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Arctic Ice found to hold trillions of plastic particles

North Pacific Ocean convergence zone
North Pacific Ocean convergence zone
NOAA (National Oceanic & Atmospheric Administration (public domain)

If you have ever wondered what happens to discarded plastics, the answer is that it seems to be ending up trapped in Arctic ice according to a new study by Rachel Obbard, a “materials” scientist at Dartmouth college and Richard Thompson, a marine biologist at the University of Plymouth in the United Kingdom. According to their report published Earth's Future and Science Magazine Obbard's and Thompson's research team was able to detect trillions of particles in core samples, which they fear will could eventually harm sea life and other ecological systems throughout the world as it is released by continuously melting ice. The pair estimate that, under current melting trends, more than 1 trillion more pieces of plastic could be released in the next 10 years.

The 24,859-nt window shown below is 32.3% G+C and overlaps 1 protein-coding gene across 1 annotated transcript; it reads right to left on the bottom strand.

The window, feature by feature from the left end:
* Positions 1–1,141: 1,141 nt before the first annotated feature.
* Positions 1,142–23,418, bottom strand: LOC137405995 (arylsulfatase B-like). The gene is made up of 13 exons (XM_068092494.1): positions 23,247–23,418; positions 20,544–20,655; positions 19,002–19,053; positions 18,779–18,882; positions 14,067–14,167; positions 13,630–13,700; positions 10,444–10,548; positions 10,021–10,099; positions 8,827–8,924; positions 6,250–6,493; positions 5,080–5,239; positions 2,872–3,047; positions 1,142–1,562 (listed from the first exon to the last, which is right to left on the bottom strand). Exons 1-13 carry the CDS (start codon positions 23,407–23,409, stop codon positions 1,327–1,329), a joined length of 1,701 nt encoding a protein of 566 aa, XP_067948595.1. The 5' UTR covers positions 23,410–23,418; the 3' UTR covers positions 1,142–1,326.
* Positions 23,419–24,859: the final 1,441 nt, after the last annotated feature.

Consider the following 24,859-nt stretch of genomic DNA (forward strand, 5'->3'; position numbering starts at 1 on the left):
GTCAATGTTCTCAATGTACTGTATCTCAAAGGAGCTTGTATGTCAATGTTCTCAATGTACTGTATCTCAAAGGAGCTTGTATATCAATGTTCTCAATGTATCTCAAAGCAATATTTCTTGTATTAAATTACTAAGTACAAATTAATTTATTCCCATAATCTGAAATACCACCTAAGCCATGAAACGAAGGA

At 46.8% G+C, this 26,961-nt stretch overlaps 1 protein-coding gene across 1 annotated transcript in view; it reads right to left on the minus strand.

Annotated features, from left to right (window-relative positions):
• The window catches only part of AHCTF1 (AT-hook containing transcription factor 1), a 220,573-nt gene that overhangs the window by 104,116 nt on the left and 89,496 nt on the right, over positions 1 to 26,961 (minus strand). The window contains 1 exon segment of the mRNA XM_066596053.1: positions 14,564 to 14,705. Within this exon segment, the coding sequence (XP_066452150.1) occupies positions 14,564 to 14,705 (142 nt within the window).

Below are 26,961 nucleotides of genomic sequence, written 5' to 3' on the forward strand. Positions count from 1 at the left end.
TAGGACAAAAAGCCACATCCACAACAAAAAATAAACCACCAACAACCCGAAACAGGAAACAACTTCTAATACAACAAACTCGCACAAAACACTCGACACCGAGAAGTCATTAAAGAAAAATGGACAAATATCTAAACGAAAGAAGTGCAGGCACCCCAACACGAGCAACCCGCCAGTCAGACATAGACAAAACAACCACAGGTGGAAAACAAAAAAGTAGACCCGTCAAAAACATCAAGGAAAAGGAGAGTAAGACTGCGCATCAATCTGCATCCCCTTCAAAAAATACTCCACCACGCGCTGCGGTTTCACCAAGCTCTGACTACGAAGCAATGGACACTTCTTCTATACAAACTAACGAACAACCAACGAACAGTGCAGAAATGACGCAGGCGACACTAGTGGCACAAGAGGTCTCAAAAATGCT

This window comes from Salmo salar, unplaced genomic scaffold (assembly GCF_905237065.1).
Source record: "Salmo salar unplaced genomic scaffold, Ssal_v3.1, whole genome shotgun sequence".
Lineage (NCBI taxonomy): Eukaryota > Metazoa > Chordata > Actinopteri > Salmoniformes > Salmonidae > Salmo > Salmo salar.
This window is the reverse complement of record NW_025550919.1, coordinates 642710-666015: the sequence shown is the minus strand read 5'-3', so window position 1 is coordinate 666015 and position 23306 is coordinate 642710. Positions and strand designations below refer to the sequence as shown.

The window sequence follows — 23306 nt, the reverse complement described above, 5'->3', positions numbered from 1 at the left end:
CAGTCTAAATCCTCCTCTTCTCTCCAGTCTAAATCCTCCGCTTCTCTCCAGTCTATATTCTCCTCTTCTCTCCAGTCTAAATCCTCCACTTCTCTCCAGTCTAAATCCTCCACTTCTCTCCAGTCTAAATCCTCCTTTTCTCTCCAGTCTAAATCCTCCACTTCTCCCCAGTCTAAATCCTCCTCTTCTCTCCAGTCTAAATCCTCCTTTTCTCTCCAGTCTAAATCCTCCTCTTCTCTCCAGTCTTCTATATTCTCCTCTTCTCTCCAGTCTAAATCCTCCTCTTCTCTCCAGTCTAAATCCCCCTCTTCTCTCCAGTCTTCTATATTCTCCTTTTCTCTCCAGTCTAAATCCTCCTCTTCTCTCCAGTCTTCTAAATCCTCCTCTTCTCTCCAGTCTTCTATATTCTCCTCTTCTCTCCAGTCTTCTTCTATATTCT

Scientists have already been aware that polymer beads, fibers, and other micro-fragments end up in the ocean, near coastlines, as well as “swirling eddies such as the Great Pacific Garbage Patch” (a large basically stagnant region inside the North Pacific Ocean Gyre), but were surprised to find so much more of it in such a remote area.

Previous studies have shown that “humans produced nearly 300 million tons of plastic in 2012 alone, with the amount continually growing.” Surprisingly most of the manmade waste particles found in the arctic ice were from materials used for clothing with 54% reported to be rayon (a non-synthetic polymer derived from cellulose also found in disposable diapers and cigarette filters), 21% of the particles turned put to be polyester;16% nylon, and 3% polypropylene. Polystyrene, polyethylene and acrylics each accounted for another 2%.